King of the Hellenes (Greece)
From the private Royal Menu Collection of © Jake Smith
Consommé made from carrot, parsnip, leek, onion, celery and garnished with garden peas
Sphiridès Au Vin Blanc
Pommes de Terre Naturelles
Clams poached in white wine and served in a lobster and champagne sauce with potatoes
Noix de Veau Garnies
D.York Pouding, Cardons et Céléris
Roast leg of veal with Yorkshire puddings, cardoons and celeriac
Terrines de Foies Gras Belle Vue
Terrine made from foie-gras (the livers of froec-fed geese) glazed in aspic-jelly named after the Chateau Belleville owned by the mistress of Louise XV of France
Punch a la Romaine
Sorbet made from champagne, lemon and meringue over which a glass of rum is poured prior to serving
Dindonneaux Truffés Perigord
Young turkeys roasted with slices of Perigord truffles stuffed between the skin and breast
Salade de Laitues
Petits Pois a l’Anglaise
Baby peas tossed in butter and parsley with pearl onions
Celées Muscovites Glacèes, Champagne
Fruit ice-creams, jellies and Champagne granita (coarse sorbet)
Menu dated 8th July 1892
Dinner at the Tatoï Palace, on the outskirts of Athens, hosted by Their Majesties King George I and Queen Olga of the Hellenes (Greece)
Of course King George of Greece (the Hellenes) was not very Greek at all. He was the son of the King of Denmark and, at the age of just seventeen, traveled to Athens in 1863 to take the Greek throne following agreement from Russia, France and Great Britain.
Surrounded by all the culinary treats on offer in his Mediterranean kingdom, it appears King George still missed the cooking from his homeland. Captain Walter Christmas from the Royal Danish Navy recalled a visit he made to the palace of King George in 1875:
“The meal invariably began with hors d’œuvres and fresh butter and cheese from Tatoï [Palace]. The King ate nothing but rye bread. He always regretted that it was impossible to get this homely kind of bread in Athens; the Greeks have nothing but white bread. But the baker on the Danish warship made splendid rye bread, and a loaf of it was sent every day to the Palace. In return the King sent cases of Greek wine for the officers and men and huge baskets of oranges from the Palace gardens—not a bad exchange”.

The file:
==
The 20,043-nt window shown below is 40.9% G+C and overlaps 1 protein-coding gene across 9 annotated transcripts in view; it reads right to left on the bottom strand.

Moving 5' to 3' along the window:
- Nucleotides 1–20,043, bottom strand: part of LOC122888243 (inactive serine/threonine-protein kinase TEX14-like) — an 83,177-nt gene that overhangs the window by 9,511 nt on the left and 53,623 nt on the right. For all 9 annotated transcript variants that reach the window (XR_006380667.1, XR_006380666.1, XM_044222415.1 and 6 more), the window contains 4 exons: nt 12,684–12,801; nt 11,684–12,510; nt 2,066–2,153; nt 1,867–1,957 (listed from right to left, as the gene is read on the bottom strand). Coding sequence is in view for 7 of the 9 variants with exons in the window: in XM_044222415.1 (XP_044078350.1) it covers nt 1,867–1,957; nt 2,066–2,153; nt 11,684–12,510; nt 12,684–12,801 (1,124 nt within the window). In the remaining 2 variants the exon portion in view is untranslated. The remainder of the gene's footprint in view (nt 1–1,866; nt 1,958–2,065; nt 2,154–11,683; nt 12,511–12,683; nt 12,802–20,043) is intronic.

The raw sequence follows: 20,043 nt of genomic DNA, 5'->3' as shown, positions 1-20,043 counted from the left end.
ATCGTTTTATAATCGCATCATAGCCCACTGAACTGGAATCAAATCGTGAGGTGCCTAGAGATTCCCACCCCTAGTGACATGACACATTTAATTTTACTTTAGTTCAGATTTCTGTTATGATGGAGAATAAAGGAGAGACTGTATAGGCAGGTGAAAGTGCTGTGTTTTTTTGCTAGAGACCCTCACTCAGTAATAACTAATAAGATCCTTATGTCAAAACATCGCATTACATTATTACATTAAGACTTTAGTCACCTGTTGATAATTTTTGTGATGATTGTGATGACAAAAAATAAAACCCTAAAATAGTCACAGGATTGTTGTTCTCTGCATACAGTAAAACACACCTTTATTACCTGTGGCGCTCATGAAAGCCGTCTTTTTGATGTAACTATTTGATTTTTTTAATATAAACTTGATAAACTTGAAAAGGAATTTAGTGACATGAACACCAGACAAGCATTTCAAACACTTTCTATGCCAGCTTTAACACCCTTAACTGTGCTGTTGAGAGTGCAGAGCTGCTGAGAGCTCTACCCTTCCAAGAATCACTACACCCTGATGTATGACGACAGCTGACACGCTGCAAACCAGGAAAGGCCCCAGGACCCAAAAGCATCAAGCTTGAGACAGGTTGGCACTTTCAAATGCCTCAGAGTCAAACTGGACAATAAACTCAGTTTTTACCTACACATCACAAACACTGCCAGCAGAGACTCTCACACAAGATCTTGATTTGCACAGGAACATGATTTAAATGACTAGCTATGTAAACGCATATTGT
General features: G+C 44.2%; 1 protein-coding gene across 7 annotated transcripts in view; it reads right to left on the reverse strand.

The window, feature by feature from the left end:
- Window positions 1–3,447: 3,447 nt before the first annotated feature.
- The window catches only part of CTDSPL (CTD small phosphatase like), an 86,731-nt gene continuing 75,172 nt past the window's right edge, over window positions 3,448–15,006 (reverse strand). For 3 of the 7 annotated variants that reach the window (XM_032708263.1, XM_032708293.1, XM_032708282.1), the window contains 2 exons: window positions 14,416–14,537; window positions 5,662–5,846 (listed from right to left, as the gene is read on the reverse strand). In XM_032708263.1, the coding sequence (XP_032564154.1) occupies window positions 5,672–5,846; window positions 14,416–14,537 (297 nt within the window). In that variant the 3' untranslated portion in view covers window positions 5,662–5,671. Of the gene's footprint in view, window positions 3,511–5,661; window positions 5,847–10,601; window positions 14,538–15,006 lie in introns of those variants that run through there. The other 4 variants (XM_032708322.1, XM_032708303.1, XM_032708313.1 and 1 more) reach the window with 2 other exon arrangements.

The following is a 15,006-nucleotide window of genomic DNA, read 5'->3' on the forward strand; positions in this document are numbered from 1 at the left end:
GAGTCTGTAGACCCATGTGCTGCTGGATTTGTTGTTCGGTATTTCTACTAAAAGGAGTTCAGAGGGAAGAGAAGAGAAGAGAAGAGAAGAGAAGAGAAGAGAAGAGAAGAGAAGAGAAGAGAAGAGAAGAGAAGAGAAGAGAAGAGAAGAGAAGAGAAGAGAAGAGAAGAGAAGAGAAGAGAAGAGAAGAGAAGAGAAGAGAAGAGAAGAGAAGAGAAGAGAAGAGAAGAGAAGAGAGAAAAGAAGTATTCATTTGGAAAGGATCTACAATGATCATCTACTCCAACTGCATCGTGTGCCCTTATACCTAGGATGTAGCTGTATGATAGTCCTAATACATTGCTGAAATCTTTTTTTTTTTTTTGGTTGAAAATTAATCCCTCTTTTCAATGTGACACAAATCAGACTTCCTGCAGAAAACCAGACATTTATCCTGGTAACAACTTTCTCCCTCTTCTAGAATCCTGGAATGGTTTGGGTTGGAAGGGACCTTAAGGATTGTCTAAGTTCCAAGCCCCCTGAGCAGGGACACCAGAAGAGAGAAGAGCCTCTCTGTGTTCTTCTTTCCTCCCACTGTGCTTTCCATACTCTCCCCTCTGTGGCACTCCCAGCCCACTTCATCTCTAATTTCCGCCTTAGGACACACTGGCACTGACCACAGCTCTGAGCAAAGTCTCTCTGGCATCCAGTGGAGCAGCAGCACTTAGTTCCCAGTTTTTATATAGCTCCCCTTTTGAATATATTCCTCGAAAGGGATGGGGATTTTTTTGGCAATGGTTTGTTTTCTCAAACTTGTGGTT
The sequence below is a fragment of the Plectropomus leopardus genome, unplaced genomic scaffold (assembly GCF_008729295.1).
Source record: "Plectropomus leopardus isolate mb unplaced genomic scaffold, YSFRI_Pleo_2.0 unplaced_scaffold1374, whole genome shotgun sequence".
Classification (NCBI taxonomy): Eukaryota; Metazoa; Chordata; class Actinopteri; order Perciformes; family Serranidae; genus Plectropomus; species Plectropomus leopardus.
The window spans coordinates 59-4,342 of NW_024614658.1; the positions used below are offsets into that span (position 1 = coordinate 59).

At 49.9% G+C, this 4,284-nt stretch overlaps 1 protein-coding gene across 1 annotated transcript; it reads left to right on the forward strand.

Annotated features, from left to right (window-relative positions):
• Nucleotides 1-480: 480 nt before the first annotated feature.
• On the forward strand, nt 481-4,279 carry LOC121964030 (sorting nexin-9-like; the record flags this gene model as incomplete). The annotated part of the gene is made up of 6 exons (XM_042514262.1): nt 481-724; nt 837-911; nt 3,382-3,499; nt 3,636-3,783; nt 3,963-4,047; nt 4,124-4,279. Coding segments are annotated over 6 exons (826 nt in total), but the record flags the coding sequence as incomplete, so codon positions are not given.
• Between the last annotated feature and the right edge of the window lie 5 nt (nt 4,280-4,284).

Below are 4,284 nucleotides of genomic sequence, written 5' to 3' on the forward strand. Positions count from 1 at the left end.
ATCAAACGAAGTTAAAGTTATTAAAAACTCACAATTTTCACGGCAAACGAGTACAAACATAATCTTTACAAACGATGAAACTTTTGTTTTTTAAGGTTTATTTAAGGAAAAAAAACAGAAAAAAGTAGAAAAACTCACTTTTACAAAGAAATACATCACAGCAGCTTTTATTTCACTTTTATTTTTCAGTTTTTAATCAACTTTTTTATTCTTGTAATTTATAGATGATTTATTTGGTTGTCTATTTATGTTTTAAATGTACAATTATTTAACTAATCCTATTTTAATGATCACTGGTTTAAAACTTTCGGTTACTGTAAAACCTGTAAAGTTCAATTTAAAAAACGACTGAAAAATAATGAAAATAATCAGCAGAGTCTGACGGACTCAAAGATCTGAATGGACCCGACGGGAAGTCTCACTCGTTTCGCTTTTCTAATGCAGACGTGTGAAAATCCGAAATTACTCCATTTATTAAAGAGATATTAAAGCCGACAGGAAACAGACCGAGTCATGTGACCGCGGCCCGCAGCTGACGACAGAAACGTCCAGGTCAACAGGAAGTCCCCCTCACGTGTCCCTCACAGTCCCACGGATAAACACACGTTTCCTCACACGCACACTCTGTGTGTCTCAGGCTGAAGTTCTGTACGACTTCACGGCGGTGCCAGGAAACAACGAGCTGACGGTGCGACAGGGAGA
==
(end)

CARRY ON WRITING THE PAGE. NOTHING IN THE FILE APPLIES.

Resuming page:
The Tatoi Palace, the venue for this dinner, was the royal family’s summer residence which, along with its 10,000 acres of farming land, overlooked the Acropolis on the outskirts of Athens. The palace and its estates were purchased by King George not long after he married Grand Duchess Olga of Russia.
This dinner even featured a bottle of the King’s very own Vin de Tatoï 1884 to accompany a menu of clams in lobster sauce, young turkeys stuffed with Perigord truffles, foie-gras terrine and a saddle of veal served with vegetables and, of all things, Yorkshire pudding.
Captain Christmas remembered how “after the hors d’œuvres came two or three light French dishes, and then fruit and dessert. Wine, red and white, was always on the table, but it was seldom that the King took a glass. He drank a whole bottle of mineral water and a cup of café au lait”.
This menu is illustrated with the Tatoï Palace and, in the centre, is the King’s personal monogram. Decorative as the menu is, it is no match for the menu-cards placed before each guest for King George's jubilee celebrations. On that occasion a blue and white silk canopy was erected at the site of the Acropolis with each of the 500 guests receiving a menu-card carved on blocks of marble from the very same ruins.
Two decades after this dinner, King George I was assassinated in 1913 and his body entombed at the Tatoï Palace.
Queen Olga of the Hellenes (Greece)